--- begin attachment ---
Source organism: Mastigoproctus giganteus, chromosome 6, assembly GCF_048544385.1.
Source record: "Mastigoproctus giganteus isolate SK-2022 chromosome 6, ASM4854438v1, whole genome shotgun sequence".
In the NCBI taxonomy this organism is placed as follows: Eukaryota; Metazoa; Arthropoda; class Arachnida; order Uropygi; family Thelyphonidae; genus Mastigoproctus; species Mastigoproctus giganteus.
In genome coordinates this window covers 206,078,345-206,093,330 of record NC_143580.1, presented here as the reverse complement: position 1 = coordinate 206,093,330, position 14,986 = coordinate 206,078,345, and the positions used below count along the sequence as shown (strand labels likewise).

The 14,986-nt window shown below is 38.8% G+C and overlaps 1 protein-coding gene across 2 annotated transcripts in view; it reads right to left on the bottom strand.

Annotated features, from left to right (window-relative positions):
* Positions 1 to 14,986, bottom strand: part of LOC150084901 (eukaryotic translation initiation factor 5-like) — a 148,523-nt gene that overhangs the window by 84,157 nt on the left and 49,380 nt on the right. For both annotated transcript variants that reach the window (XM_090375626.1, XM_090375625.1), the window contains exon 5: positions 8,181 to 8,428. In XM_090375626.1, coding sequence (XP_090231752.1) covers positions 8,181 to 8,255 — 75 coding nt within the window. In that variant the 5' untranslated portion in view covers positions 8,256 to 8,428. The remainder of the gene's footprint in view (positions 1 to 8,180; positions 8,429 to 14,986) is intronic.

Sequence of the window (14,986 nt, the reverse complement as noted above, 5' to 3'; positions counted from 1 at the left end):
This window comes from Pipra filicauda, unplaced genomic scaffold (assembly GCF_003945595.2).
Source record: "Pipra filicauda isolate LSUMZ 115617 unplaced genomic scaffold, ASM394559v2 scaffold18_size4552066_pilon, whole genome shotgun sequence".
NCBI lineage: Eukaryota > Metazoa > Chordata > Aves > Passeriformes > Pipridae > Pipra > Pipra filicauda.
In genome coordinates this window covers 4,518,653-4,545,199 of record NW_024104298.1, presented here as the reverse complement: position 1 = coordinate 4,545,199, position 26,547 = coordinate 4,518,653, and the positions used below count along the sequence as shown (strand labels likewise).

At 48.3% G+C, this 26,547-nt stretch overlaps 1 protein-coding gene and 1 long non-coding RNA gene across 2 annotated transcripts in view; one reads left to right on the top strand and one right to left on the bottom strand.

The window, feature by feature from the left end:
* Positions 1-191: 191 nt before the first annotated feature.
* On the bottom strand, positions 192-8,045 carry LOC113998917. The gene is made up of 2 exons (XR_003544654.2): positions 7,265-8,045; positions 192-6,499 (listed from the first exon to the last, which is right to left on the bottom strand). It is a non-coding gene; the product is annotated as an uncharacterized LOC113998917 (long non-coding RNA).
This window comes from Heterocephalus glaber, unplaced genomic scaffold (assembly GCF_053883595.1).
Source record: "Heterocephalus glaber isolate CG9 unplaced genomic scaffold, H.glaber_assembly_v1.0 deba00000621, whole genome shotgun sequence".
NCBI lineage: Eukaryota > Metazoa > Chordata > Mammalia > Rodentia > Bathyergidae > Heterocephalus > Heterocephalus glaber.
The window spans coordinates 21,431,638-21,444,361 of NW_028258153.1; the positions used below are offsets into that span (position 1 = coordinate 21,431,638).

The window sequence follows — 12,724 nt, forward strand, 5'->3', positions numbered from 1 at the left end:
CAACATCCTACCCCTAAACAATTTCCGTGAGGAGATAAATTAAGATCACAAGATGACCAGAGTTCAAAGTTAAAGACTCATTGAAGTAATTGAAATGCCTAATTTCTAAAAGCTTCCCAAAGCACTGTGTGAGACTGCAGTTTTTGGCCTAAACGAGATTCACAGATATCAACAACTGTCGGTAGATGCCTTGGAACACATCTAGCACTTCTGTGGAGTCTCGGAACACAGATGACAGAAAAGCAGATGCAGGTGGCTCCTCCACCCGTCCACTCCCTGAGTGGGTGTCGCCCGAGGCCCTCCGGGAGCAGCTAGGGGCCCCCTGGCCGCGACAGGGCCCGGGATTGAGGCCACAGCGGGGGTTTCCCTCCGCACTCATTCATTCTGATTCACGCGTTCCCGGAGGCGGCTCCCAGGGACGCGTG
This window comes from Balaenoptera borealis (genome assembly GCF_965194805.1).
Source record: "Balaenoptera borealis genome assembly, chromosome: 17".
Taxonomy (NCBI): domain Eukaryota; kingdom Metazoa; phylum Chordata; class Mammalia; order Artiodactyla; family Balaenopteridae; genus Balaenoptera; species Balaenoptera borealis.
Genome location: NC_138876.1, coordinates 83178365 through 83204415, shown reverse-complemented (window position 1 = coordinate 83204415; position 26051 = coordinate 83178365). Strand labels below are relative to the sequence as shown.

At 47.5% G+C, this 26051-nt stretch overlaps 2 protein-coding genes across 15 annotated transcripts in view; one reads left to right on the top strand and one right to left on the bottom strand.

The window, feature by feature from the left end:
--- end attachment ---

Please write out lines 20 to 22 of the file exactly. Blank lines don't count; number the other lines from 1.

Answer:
The window spans coordinates 21,431,638-21,444,361 of NW_028258153.1; the positions used below are offsets into that span (position 1 = coordinate 21,431,638).

The window sequence follows — 12,724 nt, forward strand, 5'->3', positions numbered from 1 at the left end:
CAACATCCTACCCCTAAACAATTTCCGTGAGGAGATAAATTAAGATCACAAGATGACCAGAGTTCAAAGTTAAAGACTCATTGAAGTAATTGAAATGCCTAATTTCTAAAAGCTTCCCAAAGCACTGTGTGAGACTGCAGTTTTTGGCCTAAACGAGATTCACAGATATCAACAACTGTCGGTAGATGCCTTGGAACACATCTAGCACTTCTGTGGAGTCTCGGAACACAGATGACAGAAAAGCAGATGCAGGTGGCTCCTCCACCCGTCCACTCCCTGAGTGGGTGTCGCCCGAGGCCCTCCGGGAGCAGCTAGGGGCCCCCTGGCCGCGACAGGGCCCGGGATTGAGGCCACAGCGGGGGTTTCCCTCCGCACTCATTCATTCTGATTCACGCGTTCCCGGAGGCGGCTCCCAGGGACGCGTG